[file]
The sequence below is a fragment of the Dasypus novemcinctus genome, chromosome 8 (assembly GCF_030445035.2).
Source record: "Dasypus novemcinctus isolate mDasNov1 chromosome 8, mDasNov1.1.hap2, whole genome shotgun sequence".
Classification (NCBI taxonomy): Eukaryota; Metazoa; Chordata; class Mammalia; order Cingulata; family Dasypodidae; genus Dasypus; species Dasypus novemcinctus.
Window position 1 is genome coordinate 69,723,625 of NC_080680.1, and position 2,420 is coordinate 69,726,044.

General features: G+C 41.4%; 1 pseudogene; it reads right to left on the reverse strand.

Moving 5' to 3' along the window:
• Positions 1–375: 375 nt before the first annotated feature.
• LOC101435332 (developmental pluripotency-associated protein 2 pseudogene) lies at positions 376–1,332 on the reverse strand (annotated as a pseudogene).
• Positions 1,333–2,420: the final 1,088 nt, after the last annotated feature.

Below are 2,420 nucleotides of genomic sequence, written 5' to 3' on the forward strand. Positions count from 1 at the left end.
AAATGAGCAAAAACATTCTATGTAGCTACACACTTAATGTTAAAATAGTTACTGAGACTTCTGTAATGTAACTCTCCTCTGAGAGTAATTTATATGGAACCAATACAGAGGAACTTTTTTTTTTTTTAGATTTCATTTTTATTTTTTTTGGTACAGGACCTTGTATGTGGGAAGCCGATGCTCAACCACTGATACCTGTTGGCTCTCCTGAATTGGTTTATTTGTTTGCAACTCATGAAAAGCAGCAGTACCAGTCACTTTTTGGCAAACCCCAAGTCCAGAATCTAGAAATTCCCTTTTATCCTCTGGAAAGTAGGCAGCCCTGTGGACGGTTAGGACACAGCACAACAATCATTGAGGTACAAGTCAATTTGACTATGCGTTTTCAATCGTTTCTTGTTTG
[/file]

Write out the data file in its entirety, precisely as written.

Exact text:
The sequence below is a fragment of the Dasypus novemcinctus genome, chromosome 8 (assembly GCF_030445035.2).
Source record: "Dasypus novemcinctus isolate mDasNov1 chromosome 8, mDasNov1.1.hap2, whole genome shotgun sequence".
Classification (NCBI taxonomy): Eukaryota; Metazoa; Chordata; class Mammalia; order Cingulata; family Dasypodidae; genus Dasypus; species Dasypus novemcinctus.
Window position 1 is genome coordinate 69,723,625 of NC_080680.1, and position 2,420 is coordinate 69,726,044.

General features: G+C 41.4%; 1 pseudogene; it reads right to left on the reverse strand.

Moving 5' to 3' along the window:
• Positions 1–375: 375 nt before the first annotated feature.
• LOC101435332 (developmental pluripotency-associated protein 2 pseudogene) lies at positions 376–1,332 on the reverse strand (annotated as a pseudogene).
• Positions 1,333–2,420: the final 1,088 nt, after the last annotated feature.

Below are 2,420 nucleotides of genomic sequence, written 5' to 3' on the forward strand. Positions count from 1 at the left end.
AAATGAGCAAAAACATTCTATGTAGCTACACACTTAATGTTAAAATAGTTACTGAGACTTCTGTAATGTAACTCTCCTCTGAGAGTAATTTATATGGAACCAATACAGAGGAACTTTTTTTTTTTTTAGATTTCATTTTTATTTTTTTTGGTACAGGACCTTGTATGTGGGAAGCCGATGCTCAACCACTGATACCTGTTGGCTCTCCTGAATTGGTTTATTTGTTTGCAACTCATGAAAAGCAGCAGTACCAGTCACTTTTTGGCAAACCCCAAGTCCAGAATCTAGAAATTCCCTTTTATCCTCTGGAAAGTAGGCAGCCCTGTGGACGGTTAGGACACAGCACAACAATCATTGAGGTACAAGTCAATTTGACTATGCGTTTTCAATCGTTTCTTGTTTG